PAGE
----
One Barracuda swam right up alonside me. He was as long as me, and I'am 5'3" tall. He eventually swam off. After several hours of this I was slowly making it onto the Florida Keys banks. With only about 3 hours to go I reluctantly took off the sleeping bag and started swimming to shore on my back paddling with the one fin. I felt totally naked and very vulnerable. But I was moving faster. I now had only one thing in mind, that was to swim as hard as I could no matter how much it hurt or how long it took. This would be my last chance to make it. The progress now was better because all I had left was just the spear, the one cushion supporting my head, and the wet suit top I was wearing along with my shorts and tee shirt. The wetsuits zipper was broken, the legs were ripped along the crotch. This caused lots of chafe but it helped keep me warm and afloat.
On and on I paddled with the one fin, changing the fin from one foot to another. Every time I turned around and looked at the low lying island of Soldier Key it seemed it would take forever to gain any distance. When I was on the banks in about 9-12' of water I could check my pace with the Crawfish bouys. Unfortunately the tide was on the Ebb and I was swimming against it.
I had now been in the water 20 hours. Every time I changed my fin from one leg to another I had to bend my knee by hand. My feet were completely numb. Stopping for a few seconds meant a painful start again. My eyes were burning from the constant salt water immersion. My hands and feet were wrinkled beyond belief. I was sun burned on my face and lips. Yet on I had to go. I was within a quarter mile of Soldier Key when from behind I heard a Crawfishing boat coming up and turning around. He was going to pick up the trap line and one of the bouys I was swimming up to. I grabbed the bouy and kept pace with the current. He was only a few hundred feet away. I waved my arm and he turned in my direction. It was a 40' powerboat on its way home to the Miami River and fish house.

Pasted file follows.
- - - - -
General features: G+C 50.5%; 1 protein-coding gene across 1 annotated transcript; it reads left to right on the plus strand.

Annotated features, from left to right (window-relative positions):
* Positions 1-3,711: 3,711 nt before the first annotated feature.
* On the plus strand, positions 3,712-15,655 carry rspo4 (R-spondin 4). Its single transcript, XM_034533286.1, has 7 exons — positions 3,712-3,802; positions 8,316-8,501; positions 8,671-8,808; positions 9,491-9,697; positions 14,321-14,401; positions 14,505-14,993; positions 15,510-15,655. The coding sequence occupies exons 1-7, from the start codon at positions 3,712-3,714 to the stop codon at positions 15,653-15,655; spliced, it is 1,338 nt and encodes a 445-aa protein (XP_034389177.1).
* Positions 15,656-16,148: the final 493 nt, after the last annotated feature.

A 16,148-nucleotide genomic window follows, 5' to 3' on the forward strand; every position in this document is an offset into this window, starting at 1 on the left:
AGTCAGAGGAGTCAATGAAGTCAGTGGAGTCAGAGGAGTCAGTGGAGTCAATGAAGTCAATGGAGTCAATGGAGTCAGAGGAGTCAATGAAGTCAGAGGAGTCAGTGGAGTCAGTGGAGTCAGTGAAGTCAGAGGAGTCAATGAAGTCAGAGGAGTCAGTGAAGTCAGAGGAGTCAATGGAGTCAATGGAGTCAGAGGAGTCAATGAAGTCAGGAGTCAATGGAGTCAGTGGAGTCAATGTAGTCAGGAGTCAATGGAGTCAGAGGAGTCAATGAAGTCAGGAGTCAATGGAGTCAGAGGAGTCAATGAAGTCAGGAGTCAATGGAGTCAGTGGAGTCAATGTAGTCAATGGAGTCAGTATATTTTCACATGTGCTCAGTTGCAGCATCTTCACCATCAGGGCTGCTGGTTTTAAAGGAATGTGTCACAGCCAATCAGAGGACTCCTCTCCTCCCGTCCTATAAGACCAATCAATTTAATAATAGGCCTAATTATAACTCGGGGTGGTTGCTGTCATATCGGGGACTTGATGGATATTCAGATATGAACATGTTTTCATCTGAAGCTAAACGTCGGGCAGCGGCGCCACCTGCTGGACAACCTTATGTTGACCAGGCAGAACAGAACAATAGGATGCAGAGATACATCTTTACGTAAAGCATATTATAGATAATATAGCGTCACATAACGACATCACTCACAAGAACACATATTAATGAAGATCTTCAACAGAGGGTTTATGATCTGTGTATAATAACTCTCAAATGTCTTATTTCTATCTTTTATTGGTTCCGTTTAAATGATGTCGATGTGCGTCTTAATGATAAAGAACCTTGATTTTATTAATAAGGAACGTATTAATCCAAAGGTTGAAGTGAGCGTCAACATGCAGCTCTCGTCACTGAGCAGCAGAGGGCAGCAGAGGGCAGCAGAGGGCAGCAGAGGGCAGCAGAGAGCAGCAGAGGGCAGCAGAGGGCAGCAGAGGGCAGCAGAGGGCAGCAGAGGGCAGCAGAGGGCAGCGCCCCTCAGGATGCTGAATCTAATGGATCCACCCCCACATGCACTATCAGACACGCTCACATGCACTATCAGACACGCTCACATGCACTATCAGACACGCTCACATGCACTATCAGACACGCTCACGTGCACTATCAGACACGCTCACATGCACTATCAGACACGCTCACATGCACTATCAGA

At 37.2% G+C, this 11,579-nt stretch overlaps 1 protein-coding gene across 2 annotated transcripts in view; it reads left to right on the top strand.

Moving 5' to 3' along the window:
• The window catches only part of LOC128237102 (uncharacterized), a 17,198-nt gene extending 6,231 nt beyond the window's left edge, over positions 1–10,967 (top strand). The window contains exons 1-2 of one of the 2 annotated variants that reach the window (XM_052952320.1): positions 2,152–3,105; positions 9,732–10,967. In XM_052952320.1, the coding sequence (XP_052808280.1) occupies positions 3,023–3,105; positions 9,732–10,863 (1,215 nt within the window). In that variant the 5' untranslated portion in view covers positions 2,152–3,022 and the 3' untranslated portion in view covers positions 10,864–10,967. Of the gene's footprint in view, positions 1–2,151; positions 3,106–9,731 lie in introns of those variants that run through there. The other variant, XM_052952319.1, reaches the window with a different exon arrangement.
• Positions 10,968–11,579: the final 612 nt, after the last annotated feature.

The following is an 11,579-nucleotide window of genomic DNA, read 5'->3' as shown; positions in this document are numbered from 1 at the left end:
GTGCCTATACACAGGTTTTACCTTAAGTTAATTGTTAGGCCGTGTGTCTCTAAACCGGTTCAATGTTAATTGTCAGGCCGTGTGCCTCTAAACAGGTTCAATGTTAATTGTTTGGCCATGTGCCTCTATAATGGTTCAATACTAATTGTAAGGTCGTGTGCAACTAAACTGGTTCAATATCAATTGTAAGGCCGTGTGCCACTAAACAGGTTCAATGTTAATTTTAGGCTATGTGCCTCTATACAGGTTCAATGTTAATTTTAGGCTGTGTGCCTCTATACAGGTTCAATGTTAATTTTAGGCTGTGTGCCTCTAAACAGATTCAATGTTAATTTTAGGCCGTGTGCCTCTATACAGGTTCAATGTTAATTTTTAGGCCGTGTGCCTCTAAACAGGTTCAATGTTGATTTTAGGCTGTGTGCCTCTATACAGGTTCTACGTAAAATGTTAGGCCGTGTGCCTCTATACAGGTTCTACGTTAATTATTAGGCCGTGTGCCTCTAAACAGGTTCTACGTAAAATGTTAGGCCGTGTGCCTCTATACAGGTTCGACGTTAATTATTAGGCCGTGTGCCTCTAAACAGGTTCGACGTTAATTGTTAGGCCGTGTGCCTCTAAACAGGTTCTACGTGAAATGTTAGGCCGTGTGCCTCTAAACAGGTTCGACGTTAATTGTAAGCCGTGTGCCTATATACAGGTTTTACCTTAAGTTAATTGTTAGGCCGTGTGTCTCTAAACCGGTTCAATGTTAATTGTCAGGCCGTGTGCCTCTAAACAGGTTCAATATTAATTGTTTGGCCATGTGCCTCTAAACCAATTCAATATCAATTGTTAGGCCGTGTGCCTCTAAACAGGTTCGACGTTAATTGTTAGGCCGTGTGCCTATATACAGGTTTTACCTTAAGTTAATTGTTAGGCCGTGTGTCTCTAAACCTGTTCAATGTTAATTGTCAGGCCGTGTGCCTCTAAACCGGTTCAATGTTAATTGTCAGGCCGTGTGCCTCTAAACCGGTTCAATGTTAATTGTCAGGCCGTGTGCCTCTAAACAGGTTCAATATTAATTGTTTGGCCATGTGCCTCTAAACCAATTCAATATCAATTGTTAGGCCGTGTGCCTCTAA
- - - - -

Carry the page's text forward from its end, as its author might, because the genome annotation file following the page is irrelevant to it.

He brought the boat to a standstill to the Leeward of me as I slowly swam to the boat, I realized that I had learned a lesson in survival the hard way.
As he helped me climb aboard in Spanish he said with an innocent and unknowing grin" What are you doing swimming out here?"
Sailing along slowly in the Berry Islands with a small shark hanging off the stern. This fish was used for dinner that night with other cruisers.
39 years later it's still not fun reading my tale. I have relived those 20 hours many times since then in different ways. Most ways in building and outfitting my following boats with lots of safety features. Other ways in trying to see if I had any spiritual exsperiences during or after this event.
At the time I wrote my story I wanted to get the jist of what I had been through along with the navigational numbers in place. There is a back story to this tale and a follow up that I did not feel needed to be told then.
THE BACK STORY
At the time of my sinking I was 19 years old and had just previously spent 8 months sailing my boat throughout the Bahamas. I sailed over in April of that year having just turned 19 that March. I started my cruise in Tarpon Springs Florida in early March sailing down the Florida coast exploring along the way. When I crossed the Gulfstream for the first time for the Bahamas I had $120.00 in my pocket and about $80.00 worth of can goods on board. I cruised throughout the Bahama islands for the next 8 months using my spear fishing skills to supplement my meager food supply and cash. Basically I speared so much fish that I fed every anchorage full of yachts and was traded dinners, sodas, bread and lots of kindnesses by fellow sailors that couldn't catch or clean a fish.
During this time I got to really know sharks hence my thoughts throughout my time in the water, what to do with them and how to try and avoid them. I never saw one but I had lost my mask so I never looked under me into the depths below. It would have been terrifying at the time.